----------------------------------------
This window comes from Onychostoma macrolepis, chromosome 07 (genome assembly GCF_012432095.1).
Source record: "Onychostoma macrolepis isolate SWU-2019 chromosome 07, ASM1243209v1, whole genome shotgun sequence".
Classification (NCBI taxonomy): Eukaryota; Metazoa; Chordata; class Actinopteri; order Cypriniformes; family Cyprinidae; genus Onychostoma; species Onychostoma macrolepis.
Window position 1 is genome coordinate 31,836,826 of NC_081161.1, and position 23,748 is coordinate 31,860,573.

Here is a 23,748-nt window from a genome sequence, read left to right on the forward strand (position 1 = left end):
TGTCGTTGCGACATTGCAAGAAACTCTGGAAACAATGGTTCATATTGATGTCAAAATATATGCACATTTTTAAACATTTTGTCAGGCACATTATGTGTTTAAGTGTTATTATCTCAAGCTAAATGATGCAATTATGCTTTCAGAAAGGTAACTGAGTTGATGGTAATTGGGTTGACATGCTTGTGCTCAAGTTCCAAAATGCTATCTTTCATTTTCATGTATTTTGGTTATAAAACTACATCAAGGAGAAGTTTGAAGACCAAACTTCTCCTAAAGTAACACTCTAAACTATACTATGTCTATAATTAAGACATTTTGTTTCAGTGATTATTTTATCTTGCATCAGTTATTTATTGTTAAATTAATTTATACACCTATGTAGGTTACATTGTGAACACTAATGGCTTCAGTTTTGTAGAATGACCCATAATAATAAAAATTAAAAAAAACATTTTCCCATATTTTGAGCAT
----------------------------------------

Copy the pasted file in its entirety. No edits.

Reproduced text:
This window comes from Onychostoma macrolepis, chromosome 07 (genome assembly GCF_012432095.1).
Source record: "Onychostoma macrolepis isolate SWU-2019 chromosome 07, ASM1243209v1, whole genome shotgun sequence".
Classification (NCBI taxonomy): Eukaryota; Metazoa; Chordata; class Actinopteri; order Cypriniformes; family Cyprinidae; genus Onychostoma; species Onychostoma macrolepis.
Window position 1 is genome coordinate 31,836,826 of NC_081161.1, and position 23,748 is coordinate 31,860,573.

Here is a 23,748-nt window from a genome sequence, read left to right on the forward strand (position 1 = left end):
TGTCGTTGCGACATTGCAAGAAACTCTGGAAACAATGGTTCATATTGATGTCAAAATATATGCACATTTTTAAACATTTTGTCAGGCACATTATGTGTTTAAGTGTTATTATCTCAAGCTAAATGATGCAATTATGCTTTCAGAAAGGTAACTGAGTTGATGGTAATTGGGTTGACATGCTTGTGCTCAAGTTCCAAAATGCTATCTTTCATTTTCATGTATTTTGGTTATAAAACTACATCAAGGAGAAGTTTGAAGACCAAACTTCTCCTAAAGTAACACTCTAAACTATACTATGTCTATAATTAAGACATTTTGTTTCAGTGATTATTTTATCTTGCATCAGTTATTTATTGTTAAATTAATTTATACACCTATGTAGGTTACATTGTGAACACTAATGGCTTCAGTTTTGTAGAATGACCCATAATAATAAAAATTAAAAAAAACATTTTCCCATATTTTGAGCAT